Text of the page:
Subject: I have found a CD that I think you would enjoy
Luminous live recordings of Maria Callas
Judy K. Polhemus | LA | 03/03/2008
(4 out of 5 stars)
"My CD cover calls this recording "Maria Callas Live! Famous Italian Concert Recordings" but "Live [Live]" is how it is listed on Amazon. A hand-sketched likeness of her expressive face appears on the front, along with a listing of operas from which these selections are taken: Semiramide, La Gioconda, Macbeth, Norma, Nabucco, La Traviata, and Lucia De Lammermoor, a total of 54:30 of unparalleled Maria until you go to the next CD.
A dramatic singer by inclination, Maria performed live with much more fervor than her tamer studio recordings. An enthusiastic audience stimulated her performances. She sang from age 23 until 41 when her voice and personal life were in decline, thus recording studios clamored to acquire her live performances for posterity.
This particular CD with its particular selections demonstrates why Maria was so great: she interpreted roles and "resurrected long-neglected works of bel canto repertoire" (liner notes).
Track 1: Rossini: Semiramide, "Bel raggio lusinghier"--Not my favorite. I actually cringed from time to time when she hit those high notes.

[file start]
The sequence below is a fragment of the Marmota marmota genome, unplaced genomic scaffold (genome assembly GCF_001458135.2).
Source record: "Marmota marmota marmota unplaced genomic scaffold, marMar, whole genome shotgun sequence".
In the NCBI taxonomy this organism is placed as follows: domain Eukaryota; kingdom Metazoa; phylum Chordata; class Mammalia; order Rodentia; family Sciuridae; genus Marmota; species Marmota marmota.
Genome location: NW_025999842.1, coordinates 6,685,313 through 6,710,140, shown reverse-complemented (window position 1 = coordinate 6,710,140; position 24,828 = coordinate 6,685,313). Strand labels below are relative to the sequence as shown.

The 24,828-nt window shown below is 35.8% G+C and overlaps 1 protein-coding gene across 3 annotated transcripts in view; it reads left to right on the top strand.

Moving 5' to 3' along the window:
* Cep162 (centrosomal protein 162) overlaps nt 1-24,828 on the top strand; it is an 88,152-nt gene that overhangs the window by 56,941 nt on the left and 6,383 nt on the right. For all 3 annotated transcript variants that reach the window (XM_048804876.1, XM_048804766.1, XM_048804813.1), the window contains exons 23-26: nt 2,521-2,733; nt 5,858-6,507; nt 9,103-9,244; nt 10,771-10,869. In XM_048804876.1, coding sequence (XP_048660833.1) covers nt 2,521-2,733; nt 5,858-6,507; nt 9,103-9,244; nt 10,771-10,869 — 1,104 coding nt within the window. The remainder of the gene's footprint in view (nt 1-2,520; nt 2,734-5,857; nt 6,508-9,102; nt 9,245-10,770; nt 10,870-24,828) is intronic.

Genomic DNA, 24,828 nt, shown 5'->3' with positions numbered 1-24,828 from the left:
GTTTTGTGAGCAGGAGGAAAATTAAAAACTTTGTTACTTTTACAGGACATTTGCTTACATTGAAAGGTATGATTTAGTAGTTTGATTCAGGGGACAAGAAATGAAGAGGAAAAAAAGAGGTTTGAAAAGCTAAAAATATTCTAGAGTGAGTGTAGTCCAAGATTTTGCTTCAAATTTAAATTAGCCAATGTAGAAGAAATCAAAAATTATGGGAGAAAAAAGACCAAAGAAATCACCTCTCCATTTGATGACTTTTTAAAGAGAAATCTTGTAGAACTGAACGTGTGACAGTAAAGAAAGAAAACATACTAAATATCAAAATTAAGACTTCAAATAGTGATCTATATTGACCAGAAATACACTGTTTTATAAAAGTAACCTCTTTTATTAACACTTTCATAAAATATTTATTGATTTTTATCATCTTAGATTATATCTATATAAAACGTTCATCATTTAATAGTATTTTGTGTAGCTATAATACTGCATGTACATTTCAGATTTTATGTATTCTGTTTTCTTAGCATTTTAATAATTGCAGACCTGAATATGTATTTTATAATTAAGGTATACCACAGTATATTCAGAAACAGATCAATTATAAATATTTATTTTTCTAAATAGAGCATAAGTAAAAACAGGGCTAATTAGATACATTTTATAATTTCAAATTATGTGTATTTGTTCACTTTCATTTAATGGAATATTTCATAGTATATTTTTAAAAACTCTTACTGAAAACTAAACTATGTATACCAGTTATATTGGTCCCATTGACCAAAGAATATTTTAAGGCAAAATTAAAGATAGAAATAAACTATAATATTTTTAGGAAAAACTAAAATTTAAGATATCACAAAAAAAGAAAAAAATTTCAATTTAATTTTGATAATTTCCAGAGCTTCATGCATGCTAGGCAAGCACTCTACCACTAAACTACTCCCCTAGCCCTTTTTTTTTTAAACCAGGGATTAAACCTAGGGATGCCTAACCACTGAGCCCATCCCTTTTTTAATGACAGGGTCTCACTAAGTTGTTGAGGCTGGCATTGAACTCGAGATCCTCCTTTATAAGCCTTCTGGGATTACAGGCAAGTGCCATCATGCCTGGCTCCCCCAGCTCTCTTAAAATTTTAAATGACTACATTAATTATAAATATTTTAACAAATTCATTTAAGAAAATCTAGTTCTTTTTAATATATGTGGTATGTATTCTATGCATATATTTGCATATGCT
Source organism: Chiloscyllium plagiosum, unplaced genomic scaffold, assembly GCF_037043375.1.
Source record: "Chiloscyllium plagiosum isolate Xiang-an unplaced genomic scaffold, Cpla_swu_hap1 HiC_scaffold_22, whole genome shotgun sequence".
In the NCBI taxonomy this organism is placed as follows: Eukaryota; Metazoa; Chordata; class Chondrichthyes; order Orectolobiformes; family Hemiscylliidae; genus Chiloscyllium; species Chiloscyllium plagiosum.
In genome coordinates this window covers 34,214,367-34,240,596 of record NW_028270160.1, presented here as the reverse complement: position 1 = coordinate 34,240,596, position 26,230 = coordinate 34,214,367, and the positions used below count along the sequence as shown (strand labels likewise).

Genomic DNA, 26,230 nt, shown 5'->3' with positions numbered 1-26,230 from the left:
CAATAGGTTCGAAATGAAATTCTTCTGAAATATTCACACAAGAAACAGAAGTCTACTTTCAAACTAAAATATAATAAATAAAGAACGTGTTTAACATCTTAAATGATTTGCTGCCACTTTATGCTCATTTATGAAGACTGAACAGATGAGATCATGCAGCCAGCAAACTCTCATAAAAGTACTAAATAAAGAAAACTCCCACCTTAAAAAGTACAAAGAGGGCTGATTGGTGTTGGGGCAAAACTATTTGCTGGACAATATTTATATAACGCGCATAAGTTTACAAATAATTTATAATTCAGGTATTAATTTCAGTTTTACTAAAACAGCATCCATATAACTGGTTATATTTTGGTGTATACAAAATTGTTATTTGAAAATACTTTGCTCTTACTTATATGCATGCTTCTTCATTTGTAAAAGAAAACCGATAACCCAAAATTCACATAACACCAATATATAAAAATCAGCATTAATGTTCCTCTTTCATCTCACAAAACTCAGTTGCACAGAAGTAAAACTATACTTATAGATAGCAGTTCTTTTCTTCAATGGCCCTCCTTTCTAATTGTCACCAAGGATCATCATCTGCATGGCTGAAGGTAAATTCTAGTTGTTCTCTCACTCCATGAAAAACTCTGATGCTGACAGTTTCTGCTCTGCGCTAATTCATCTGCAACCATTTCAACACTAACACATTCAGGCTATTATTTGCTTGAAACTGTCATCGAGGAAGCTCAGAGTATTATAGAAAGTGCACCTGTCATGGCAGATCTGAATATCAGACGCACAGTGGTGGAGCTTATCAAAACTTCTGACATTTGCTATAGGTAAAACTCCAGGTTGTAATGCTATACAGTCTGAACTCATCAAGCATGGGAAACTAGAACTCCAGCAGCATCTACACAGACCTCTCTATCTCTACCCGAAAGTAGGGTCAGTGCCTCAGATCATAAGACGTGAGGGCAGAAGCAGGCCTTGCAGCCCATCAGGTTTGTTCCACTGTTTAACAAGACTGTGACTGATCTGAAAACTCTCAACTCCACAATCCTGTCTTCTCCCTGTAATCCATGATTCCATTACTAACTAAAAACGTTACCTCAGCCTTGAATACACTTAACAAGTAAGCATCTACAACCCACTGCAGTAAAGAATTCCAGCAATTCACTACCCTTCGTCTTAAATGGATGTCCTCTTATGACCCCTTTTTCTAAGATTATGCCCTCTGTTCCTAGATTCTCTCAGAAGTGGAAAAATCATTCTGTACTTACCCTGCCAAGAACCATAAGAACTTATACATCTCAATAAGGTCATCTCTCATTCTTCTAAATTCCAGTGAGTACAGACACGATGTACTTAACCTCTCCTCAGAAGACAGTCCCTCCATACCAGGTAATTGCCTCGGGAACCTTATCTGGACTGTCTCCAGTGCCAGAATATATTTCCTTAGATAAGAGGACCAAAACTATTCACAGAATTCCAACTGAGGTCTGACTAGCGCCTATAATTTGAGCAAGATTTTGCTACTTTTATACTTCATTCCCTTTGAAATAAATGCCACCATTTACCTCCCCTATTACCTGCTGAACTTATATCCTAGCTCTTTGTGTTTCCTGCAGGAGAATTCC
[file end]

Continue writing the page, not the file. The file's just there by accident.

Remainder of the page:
Track 2: Ponchielli: La Gioconda, "Suicidio,"--One of my favorites. An impassioned aria about loving one man and saving him by promising herself to another, then choosing suicide to get out of it. Set in the time of the Inquisition. Sings deep notes. Music reminds me of sections of Don Giovanni by Mozart. Not an annoying note!
Track 3: Verdi: Macbeth, "Vieni! t'affretta!"--a shrieking song worthy of Lady Macbeth's cold-blooded plans to call Macbeth home to encourage him to be as vicious as necessary to achieve their plans.
Track 4: Bellini: Norma, "Casta Diva...Ah, bello a me ritorna"--A Druidic high priestess in love with the Roman Proconsul sings for peace to save him from being he first to die in a rebellion. Loud bellowing notes, followed by pleasing ones.
Track 5: Verdi: Nabucco, "Ben io t'invenni"--Set in Babylon during the reign of Nebuchadnezzar (Nabucco), Abigaile is believed to be his daughter, but is really a slave in love with a Jewish prince. Remember the song Minnie Driver sings then the young girl sings in Phantom of the Opera. That's what this singing reminds me of. Not my favorite.
Track 6: Verdi: La Traviata, "Addio del passato"--A magnificent aria! Violetta is dying and sings this alone, knowing that Alfredo cannot reach her in time. Maria wraps her voice around this intense sadness and becomes Violetta!
Track 7: Donizetti: Lucia De Lammermoor, "Il dolce suono...Ardon gli incensi"--Lucia's mad scene after she kills Arturo and imagines marrying Edgardo. Haunting melody, powerfully delivered, very reflective of madness. Softer melody with longer notes. Absolutely astonishing in her beauty of deliverance!
When I play this CD, I have to skip songs sometimes; other times I play it through. Depends. Overall, this CD is worth having for its historical and musical significance."